The most widespread of these newer techniques is the Accuprobe assay, specific for four species or groups: MTBC, Mycobacterium avium complex, Mycobacterium gordonae, and Mycobacterium kansasii. Accuprobe assays can be costly if several types are used simultaneously to identify an organism in one sample (from 14.60 Canadian dollars [CAD$] to 27.40 CAD$ per probe; CAD$ exchange rate, 0.63 against the U.S. dollar), but they are easy to implement, are simple to use, and rapidly identify these organisms within hours, dramatically decreasing the labor and the turnaround time of results. In a clinical setting, Accuprobe assays can identify the majority of Mycobacterium strains isolated: an average of 93.5% (89 to 95%) of strains in our laboratory over the last 10 years.

In the case of probe-negative NTM, other methods of identification, as listed above, are necessary. The specificity of these methods is difficult to ascertain as it can only be determined accurately if one is certain of the species identification of strains tested, i.e., a type strain. Depending on the “gold standard” methodology used for comparison, identification of nontype strains may be inaccurate. This often depends as well on certain groups of organisms that may be less well defined than others. All methods have an advantage to conventional testing, mainly better accuracy and turnaround time. Factors that deter a laboratory from using certain methods are generally cost-related or feasibility of implementation.

Several genes common to all mycobacteria have been studied in sequence-based identification. The most well-known, the 16S rRNA (16) gene, is considered a gold standard for identification for all bacteria and is widely recognized as a rapid and accurate method of identifying known and novel mycobacteria (4, 12, 17, 20). Sequence identification can be completed as early as the next working day and is easily mastered by new staff that may not have a molecular background. Of 16S sequence databases available, such as RIDOM (7), MicroSeq (Applied Biosystems, Foster City, Calif.), GenBank, or those developed in-house (20), RIDOM is the only accurate, quality-controlled, and comprehensive 16S rRNA sequence database for mycobacteria species that is freely accessible on the Internet.

Sequence-based identification is the only approach that can provide useful information in the case of a new species (or a species not present in available databases) with the use of phylogenetic software. This is not accurately accomplished with HPLC and PRA and is not accomplished at all with Accuprobe-negative organisms.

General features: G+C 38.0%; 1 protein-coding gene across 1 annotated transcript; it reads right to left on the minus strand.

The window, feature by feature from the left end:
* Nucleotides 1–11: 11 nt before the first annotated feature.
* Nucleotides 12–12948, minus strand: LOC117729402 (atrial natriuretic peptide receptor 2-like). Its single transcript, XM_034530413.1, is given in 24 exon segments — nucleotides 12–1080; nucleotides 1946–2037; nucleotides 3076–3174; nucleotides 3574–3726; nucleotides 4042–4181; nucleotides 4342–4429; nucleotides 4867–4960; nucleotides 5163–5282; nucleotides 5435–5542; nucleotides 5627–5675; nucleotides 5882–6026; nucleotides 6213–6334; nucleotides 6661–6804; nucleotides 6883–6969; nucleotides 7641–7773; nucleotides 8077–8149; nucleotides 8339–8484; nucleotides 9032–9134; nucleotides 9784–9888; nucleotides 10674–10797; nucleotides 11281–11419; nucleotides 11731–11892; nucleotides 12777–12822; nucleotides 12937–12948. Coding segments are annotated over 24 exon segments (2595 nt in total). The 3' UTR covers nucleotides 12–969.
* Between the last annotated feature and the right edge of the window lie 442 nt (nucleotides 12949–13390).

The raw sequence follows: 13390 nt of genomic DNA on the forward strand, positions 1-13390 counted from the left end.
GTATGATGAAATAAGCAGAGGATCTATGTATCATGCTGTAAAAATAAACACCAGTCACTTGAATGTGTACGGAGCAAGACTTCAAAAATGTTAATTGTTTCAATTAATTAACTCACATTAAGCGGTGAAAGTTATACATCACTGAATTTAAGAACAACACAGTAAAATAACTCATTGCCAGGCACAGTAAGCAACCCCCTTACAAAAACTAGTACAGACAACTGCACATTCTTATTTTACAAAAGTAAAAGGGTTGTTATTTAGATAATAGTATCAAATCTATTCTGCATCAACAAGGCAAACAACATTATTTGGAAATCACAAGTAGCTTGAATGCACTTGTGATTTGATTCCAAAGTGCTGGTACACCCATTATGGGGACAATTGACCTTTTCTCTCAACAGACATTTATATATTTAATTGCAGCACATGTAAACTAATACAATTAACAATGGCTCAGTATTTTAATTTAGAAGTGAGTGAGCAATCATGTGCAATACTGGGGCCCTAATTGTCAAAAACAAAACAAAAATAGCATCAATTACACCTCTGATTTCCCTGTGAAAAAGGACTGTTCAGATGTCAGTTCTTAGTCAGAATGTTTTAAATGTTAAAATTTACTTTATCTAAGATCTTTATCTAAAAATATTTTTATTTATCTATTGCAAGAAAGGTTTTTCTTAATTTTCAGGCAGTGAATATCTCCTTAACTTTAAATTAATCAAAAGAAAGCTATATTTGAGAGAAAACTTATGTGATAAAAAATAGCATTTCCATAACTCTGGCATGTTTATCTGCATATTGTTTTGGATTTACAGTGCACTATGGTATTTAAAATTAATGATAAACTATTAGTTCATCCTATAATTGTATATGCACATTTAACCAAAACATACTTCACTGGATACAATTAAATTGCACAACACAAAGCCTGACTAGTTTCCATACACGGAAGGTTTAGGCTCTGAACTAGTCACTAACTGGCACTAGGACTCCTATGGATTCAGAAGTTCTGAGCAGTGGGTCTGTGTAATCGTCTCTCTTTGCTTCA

The workflow chosen for our laboratory consists of identification of mycobacteria isolates by Accuprobe assays, followed by 16S rRNA gene sequencing of Accuprobe-negative isolates. Most large clinical microbiology laboratories would benefit from the acquisition of an automated sequencer, as its applicability can be found in all areas of microbiology and not just mycobacteriology. These laboratories often serve smaller laboratories as well, which would then also benefit from these services. There are many studies which compare 16S sequence-based identification with other methods, and this has been consistently described as an expensive technique requiring capital equipment best suited to specialized laboratories in developed countries. Excessive cost is often mentioned as a limitation to implementation. However, limited published data are available on cost associated to both conventional and molecular testing, which is in itself subject to interpretation.

The objective of this study is to compare the cost of identifying Accuprobe-negative NTM using traditional biochemical techniques versus 16S ribosomal DNA (rDNA) sequencing. We will also address the superiority of 16S rDNA sequence-based identification in the rapid and accurate identification of NTM by comparing laboratory turnaround time and agreement of identification. Our hypothesis is that in most cases and when clinically relevant, 16S rDNA sequencing is more cost-effective than conventional methodology in the identification of probe-negative NTM to the species level.

MATERIALS AND METHODS

Setting.

This study was conducted through the National Reference Center for Mycobacteriology of the National Microbiology Laboratory, Health Canada, Winnipeg, Canada, and the mycobacteriology laboratory at the Health Sciences Center, University of Manitoba, Winnipeg, Canada, a reference laboratory for the province of Manitoba.

Study design.